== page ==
Wednesday, November 11, 2015

Veteran's Day: Choosing Risk (Letter from Dietrich Bonhoeffer)

I. The Empty Cream

I'm at the coffee shop where I usually do my editing work.
Just now I went to pour cream into my coffee, and the cream-thermos was empty.

Sometime in my early thirties, I consciously chose not to be the person who uses up the cream and doesn't let the barista know.

I mention that I was in my thirties because it seems important:
making a choice about this sort of thing––even seeing that it is a choice–– can take a long time.
I was not a selfish beast before that, not at all:
I'm sure I mostly attended to the empty cream (or the empty toilet paper roll)---but I acted more by intuition than on a chosen policy.

II. [digression] Tales from the Thrift: Policy FAIL

Not to claim I always follow my policy now, either;
ohgodno, sometimes I really fail.

Like, the other day I was cashiering at the Thrift Store and a rather bothersome customer, a regular, was complaining about how disgustingly dirty the counter was;
so I took out a bottle of Windex, and –– just as the thought crossed my mind, "I bet this customer has environmental sensitivities" –– I sprayed it all over the counter.

And sure enough, they backed up like it was mustard gas, saying, "I'm scent sensitive!"  

And I felt really sorry, but also, I confess, a small sense of satisfaction.

[end digression]

Anyway, choosing a policy of How to Be in This World really matters when the problems get more complex than empty creamers.
And yet I think they're related.

If we choose to risk small discomforts (a moment of physical, intellectual, or social effort), might we be more ready to take risks in the bigger matters?

(I'm actually not sure of the answer. Maybe not? )

III. Dietrich's Choice

Along these lines,  this morning, Veterans Day, I happened across a letter written in a Nazi prison by Dietrich Bonhoeffer, about choosing how to be in This World.

Bonhoeffer was, as you probably know, a Lutheran pastor and theologian who agonized over what it meant/how to be a peacemaker (as Christ calls his followers to be), if one lived in Nazi Germany, as Bonhoeffer did.
(In fact he'd chosen to return to Germany *, when he could have stayed safely in the US).
The Christian churches in Germany had mostly capitulated to Hitler, so Bonhoeffer was having to figure out how to be a freelance Christian.
Which, to some small extent, I feel I am.

My position is different in that I don't believe in God, but it's similar in that I believe in many of the things people mean when they say God--well, the things liberal social-justice–minded Catholic people I know mean, anyway, like, feed the hungry, clothe the naked--that stuff, where Jesus says,
"since you did it for one of the least important of these brothers of mine, you did it for me." --Matthew 25:40

And then, I'm nothing like Bonhoeffer in temperament! 
I expect that if I'd lived in Nazi Germany I'd have done something tiny and ineffectual--like, maybe sneak someone a piece of bread (I like to think I'd do at least that much, but perhaps I'm flattering myself I'd even be that brave).)

^  via NYRB: "The Tragedy of Dietrich Bonhoeffer and Hans von Dohnanyi"

Back to our tale...
Finally, Bonhoeffer decided that killing a man such as Hitler was justified for a Christian:
The church must “not only bind up the wounds of those who have fallen beneath the wheel” of the state “but at times halt the wheel itself.” [Ibid.]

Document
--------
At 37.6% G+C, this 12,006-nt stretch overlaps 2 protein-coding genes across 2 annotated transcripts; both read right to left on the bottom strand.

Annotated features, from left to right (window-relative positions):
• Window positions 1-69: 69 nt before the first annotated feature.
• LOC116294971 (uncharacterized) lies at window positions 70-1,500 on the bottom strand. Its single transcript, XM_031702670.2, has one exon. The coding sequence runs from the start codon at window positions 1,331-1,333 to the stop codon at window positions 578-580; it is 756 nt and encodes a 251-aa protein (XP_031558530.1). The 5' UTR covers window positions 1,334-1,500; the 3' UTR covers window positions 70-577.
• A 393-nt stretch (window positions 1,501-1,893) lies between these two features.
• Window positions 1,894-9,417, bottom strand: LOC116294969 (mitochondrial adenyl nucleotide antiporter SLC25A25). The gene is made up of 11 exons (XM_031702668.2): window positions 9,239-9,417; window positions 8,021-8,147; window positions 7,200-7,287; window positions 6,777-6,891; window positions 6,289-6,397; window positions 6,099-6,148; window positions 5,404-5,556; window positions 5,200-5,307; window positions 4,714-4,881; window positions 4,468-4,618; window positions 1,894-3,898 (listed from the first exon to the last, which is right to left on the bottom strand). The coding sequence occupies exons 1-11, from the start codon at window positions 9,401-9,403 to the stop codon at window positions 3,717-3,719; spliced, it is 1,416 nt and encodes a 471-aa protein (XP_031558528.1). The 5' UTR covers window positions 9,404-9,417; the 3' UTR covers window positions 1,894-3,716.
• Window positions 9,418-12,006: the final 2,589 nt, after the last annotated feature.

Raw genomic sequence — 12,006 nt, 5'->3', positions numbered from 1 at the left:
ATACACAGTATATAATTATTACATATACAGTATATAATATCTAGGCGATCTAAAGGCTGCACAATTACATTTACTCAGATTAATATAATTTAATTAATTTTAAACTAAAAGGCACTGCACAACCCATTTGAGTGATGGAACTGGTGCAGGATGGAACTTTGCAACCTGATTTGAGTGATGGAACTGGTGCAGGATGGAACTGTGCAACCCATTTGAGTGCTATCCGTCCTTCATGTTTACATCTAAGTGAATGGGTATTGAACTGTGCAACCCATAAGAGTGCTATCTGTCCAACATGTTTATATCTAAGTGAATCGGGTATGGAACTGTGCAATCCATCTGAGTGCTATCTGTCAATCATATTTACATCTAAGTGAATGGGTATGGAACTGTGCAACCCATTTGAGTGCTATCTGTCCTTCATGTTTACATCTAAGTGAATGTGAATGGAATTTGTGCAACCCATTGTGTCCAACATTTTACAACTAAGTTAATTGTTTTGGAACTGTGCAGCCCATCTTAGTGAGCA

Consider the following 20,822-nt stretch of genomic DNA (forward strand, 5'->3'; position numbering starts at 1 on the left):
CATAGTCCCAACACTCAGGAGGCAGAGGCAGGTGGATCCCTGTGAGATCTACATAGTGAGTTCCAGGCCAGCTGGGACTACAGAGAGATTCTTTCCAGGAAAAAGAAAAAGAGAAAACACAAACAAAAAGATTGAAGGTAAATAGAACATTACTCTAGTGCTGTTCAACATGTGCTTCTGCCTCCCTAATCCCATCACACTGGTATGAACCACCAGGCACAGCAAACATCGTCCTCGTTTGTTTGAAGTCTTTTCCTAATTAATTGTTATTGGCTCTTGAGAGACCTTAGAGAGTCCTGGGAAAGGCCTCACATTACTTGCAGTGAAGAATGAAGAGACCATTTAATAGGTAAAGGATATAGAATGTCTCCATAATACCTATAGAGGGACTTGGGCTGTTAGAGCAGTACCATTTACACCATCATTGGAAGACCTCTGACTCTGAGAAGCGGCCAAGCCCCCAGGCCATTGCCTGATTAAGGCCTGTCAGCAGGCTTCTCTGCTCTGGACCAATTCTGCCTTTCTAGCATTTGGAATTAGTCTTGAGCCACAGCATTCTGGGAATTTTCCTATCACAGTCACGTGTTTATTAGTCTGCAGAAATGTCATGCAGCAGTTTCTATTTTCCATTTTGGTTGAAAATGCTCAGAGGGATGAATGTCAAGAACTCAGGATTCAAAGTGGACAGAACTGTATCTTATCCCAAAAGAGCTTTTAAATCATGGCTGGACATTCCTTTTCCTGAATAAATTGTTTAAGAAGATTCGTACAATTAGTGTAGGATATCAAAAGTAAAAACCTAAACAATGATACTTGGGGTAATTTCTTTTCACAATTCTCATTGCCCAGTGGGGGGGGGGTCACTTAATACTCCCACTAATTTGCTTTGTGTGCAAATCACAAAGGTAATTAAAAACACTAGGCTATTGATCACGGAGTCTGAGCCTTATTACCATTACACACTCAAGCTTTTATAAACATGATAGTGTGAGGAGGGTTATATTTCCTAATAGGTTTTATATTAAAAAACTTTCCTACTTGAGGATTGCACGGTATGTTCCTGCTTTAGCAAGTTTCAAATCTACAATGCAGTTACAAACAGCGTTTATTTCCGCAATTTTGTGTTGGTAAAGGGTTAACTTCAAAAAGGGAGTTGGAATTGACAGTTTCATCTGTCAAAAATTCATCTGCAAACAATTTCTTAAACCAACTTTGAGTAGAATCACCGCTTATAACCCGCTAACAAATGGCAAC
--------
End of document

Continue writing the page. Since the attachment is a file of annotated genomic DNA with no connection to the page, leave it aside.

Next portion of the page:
Bonhoeffer wrote this letter from prison [excerpt below, to his friend and former student Ebergard Bethge], eight months before the Nazi regime executed  him on April 9, 1945, for plotting to assassinate Hitler.

"Letter from Dietrich Bonhoeffer to Ebergard Bethge"
21 July [1944]
During the last year or so I've come to know and understand more and more the profound this-worldliness of Christianity. ... I don't mean the shallow and banal this-worldliness of the enlightened, the busy, the comfortable, or the lascivious, but the profound this-worldliness, characterized by discipline and the constant knowledge of death and resurrection....

I remember a conversation that I had in America thirteen years ago with a young French pastor [pacifist Jean Lassere]. We were asking ourselves quite simply what we wanted to do with our lives. 

He said he would like to become a saint (and I think it's quite likely that he did become one). At the time I was very impressed, but I disagreed with him, and said, in effect, that I should like to learn to have faith. For a long time I didn't realize the depth of the contrast. I thought I could acquire faith by trying to live a holy life, or something like it.

I discovered later, and I'm still discovering right up to this moment, that is it only by living completely in this world that one learns to have faith. One must completely abandon any attempt to make something of oneself, whether it be a saint, or a converted sinner, or a churchman (a so-called priestly type!), a righteous man or an unrighteous one, a sick man or a healthy one. 

By this-worldliness I mean living unreservedly in life's duties, problems, successes and failures, experiences and perplexities. In so doing we throw ourselves completely into the arms of God, taking seriously, not our own sufferings, but those of God in the world — watching with Christ in Gethsemane. 

That, I think, is faith; ... and that is how one becomes a man....

* IV. Bonhoeffer, on choosing to return to Germany after war broke out in 1939 (this comes to mind when I hear fellow Americans say they will "move to Canada if ______ [name of candidate] becomes president"):
"I have come to the conclusion that I made a mistake in coming to America. I must live through this difficult period in our national history with the people of Germany. I will have no right to participate in the reconstruction of Christian life in Germany after the war if I do not share the trials of this time with my people...